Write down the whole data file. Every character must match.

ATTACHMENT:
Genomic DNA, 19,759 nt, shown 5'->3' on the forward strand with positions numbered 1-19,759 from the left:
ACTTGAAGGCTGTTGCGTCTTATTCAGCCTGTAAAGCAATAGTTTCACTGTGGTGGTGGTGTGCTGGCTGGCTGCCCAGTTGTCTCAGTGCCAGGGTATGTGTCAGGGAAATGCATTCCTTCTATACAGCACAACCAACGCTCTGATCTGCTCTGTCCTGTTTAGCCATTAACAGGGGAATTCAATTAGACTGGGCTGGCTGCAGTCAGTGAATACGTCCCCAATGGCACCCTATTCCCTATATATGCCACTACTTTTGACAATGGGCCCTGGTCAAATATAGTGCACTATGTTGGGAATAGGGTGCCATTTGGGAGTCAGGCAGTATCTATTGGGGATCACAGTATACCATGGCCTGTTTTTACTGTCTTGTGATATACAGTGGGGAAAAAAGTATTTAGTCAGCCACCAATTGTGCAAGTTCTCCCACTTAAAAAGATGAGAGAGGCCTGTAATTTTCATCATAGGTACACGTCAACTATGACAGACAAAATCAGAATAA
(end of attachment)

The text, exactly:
Genomic DNA, 19,759 nt, shown 5'->3' on the forward strand with positions numbered 1-19,759 from the left:
ACTTGAAGGCTGTTGCGTCTTATTCAGCCTGTAAAGCAATAGTTTCACTGTGGTGGTGGTGTGCTGGCTGGCTGCCCAGTTGTCTCAGTGCCAGGGTATGTGTCAGGGAAATGCATTCCTTCTATACAGCACAACCAACGCTCTGATCTGCTCTGTCCTGTTTAGCCATTAACAGGGGAATTCAATTAGACTGGGCTGGCTGCAGTCAGTGAATACGTCCCCAATGGCACCCTATTCCCTATATATGCCACTACTTTTGACAATGGGCCCTGGTCAAATATAGTGCACTATGTTGGGAATAGGGTGCCATTTGGGAGTCAGGCAGTATCTATTGGGGATCACAGTATACCATGGCCTGTTTTTACTGTCTTGTGATATACAGTGGGGAAAAAAGTATTTAGTCAGCCACCAATTGTGCAAGTTCTCCCACTTAAAAAGATGAGAGAGGCCTGTAATTTTCATCATAGGTACACGTCAACTATGACAGACAAAATCAGAATAA